"What should clinicians do when faced with imperfect evidence? Despite the uncertainty regarding the risk of macular edema and thiazolidinediones, the occurrence of characteristic visual symptoms among patients taking thiazolidinediones or any other diabetic medication should prompt evaluation and ophthalmologic referral for DME evaluation, as noted in the current drug labels," they conclude.

Explore further: Thiazolidinediones tied to lower cancer risk in diabetes patients

More information: Arch Intern Med. Published online June 11, 2012. doi:10.1001/archinternmed.2012.1938
Arch Intern Med. Published online June 11, 2012. doi:10.1001/archinternmed.2012.2461

Related Stories

Thiazolidinediones tied to lower cancer risk in diabetes patients

April 27, 2012
(HealthDay) -- Thiazolidinediones are associated with a lower risk of liver and colorectal cancer in patients with type 2 diabetes, according to a study published in the May issue of Hepatology.

Study reports two-year outcomes of diabetic macular edema treatment

April 9, 2012
A randomized controlled trial involving patients with persistent clinically significant diabetic macular edema (swelling of the retina) suggests the greater efficacy of bevacizumab compared with macular laser therapy that ...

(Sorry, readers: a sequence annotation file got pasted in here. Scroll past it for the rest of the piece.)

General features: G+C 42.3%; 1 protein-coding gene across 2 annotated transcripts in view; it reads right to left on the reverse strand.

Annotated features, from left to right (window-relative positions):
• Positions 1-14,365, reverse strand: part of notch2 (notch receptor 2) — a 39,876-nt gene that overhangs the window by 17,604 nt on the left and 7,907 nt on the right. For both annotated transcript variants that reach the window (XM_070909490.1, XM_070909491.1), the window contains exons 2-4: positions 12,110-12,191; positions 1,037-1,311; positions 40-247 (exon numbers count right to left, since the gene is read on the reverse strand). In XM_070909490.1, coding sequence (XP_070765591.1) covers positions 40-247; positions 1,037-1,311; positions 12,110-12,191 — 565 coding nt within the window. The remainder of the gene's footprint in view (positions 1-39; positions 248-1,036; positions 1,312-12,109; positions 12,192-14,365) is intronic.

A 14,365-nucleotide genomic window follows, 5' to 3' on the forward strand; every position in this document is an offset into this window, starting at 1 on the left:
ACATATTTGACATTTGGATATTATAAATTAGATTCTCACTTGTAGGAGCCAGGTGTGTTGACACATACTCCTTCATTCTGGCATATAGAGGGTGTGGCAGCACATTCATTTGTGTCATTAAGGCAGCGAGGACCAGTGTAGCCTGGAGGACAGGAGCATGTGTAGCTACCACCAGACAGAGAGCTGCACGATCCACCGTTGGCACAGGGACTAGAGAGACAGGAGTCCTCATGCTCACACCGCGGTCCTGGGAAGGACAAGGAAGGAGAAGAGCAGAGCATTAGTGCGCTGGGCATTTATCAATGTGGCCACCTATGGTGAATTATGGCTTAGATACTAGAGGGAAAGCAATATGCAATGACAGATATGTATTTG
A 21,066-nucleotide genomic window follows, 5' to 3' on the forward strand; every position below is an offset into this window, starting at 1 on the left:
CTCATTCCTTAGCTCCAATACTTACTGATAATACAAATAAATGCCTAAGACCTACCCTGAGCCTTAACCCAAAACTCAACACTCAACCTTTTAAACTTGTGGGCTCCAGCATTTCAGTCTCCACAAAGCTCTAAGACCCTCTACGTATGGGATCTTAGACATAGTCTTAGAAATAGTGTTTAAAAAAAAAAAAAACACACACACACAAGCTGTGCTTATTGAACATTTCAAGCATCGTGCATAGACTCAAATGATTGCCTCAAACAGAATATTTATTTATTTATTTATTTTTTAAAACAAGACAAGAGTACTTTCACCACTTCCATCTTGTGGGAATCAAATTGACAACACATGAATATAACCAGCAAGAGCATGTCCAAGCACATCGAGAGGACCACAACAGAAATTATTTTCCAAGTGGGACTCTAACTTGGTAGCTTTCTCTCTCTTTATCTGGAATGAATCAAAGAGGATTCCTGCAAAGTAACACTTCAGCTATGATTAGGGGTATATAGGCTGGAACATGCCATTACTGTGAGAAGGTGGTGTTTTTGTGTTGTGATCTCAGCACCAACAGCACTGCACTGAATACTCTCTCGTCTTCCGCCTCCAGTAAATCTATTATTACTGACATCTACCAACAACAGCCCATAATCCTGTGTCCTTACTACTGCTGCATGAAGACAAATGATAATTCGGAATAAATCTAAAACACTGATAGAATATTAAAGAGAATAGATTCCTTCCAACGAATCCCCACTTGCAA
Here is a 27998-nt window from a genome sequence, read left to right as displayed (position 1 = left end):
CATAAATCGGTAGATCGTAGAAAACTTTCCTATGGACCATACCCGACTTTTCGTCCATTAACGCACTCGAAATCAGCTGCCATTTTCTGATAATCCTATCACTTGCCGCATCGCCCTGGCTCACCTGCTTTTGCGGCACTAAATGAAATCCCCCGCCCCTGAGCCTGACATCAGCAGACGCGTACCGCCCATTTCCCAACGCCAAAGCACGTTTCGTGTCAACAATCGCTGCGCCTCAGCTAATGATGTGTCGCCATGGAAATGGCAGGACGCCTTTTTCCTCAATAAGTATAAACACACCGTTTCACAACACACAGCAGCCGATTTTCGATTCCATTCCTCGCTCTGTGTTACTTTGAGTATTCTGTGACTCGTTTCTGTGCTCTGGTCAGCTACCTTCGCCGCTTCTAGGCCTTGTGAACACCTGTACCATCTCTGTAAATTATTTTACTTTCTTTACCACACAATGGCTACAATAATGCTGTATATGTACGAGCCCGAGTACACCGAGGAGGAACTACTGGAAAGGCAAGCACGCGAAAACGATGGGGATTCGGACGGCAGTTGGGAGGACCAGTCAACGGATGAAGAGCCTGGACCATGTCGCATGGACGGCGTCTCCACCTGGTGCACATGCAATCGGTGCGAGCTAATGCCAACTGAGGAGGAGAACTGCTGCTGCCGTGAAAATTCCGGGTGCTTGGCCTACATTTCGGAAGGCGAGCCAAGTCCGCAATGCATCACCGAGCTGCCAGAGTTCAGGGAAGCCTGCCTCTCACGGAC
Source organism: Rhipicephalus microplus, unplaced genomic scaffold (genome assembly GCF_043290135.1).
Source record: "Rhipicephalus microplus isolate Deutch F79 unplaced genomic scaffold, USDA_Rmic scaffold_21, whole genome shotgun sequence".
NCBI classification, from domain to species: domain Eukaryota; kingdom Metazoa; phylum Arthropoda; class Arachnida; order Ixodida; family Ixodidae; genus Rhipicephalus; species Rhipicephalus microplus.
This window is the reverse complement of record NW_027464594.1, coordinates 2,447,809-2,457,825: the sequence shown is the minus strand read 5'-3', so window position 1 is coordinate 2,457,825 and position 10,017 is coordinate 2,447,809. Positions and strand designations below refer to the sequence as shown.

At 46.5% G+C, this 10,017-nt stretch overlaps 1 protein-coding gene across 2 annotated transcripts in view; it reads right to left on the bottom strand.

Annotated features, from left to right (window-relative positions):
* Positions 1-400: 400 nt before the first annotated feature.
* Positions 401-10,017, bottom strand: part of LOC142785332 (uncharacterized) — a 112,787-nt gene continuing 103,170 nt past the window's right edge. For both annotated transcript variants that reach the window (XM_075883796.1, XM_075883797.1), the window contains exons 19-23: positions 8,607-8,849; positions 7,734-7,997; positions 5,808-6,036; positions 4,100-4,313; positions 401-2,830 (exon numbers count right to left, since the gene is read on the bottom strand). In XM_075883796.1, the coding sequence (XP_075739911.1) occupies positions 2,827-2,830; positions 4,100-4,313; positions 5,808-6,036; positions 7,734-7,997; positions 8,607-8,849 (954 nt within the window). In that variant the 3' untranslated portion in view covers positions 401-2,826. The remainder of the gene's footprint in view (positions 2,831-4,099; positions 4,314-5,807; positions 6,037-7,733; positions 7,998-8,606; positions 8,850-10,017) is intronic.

Diabetes drug linked to increased risk of bladder cancer

May 31, 2012
a drug used to treat type 2 diabetes - is associated with an increased risk of bladder cancer, finds a study published on BMJ today.

Recommended for you

Smart mat detects early warning signs of foot ulcers

August 16, 2017
While completing his residency in anesthesiology at Massachusetts General Hospital in the mid-2000s, Jon Bloom saw his fair share of foot amputations among patients with diabetes. The culprit: infected foot ulcers.

The best place to treat type 1 diabetes might be just under your skin

August 14, 2017
A group of U of T researchers have demonstrated that the space under our skin might be an optimal location to treat type 1 diabetes (T1D).

New measure of insulin-making cells could gauge diabetes progression, treatment

August 10, 2017
Researchers at the University of Wisconsin-Madison have developed a new measurement for the volume and activity of beta cells, the source of the sugar-regulating hormone insulin.

Pioneering immunotherapy shows promise in type 1 diabetes

August 9, 2017
It may be possible to 'retrain' the immune system to slow the progression of type 1 diabetes, according to results of a clinical trial published today in the journal Science Translational Medicine.

Online team-based game helps patients with diabetes lower blood glucose

August 8, 2017
Researchers from Brigham and Women's Hospital and the Veterans Affairs Boston Healthcare System have found that an online, team-based game designed to teach patients about diabetes self-management had a sustained and meaningful ...

Oxidative stress biomarkers don't always signal diabetes risk

August 7, 2017
High levels of compounds found in the body that are commonly associated with oxidative damage may actually be a good sign for some people, according to a recent review of multiple human studies led by an epidemiologist at ...

0 comments

Please sign in to add a comment. Registration is free, and takes less than a minute. Read more

Click here to reset your password.
Sign in to get notified via email when new comments are made.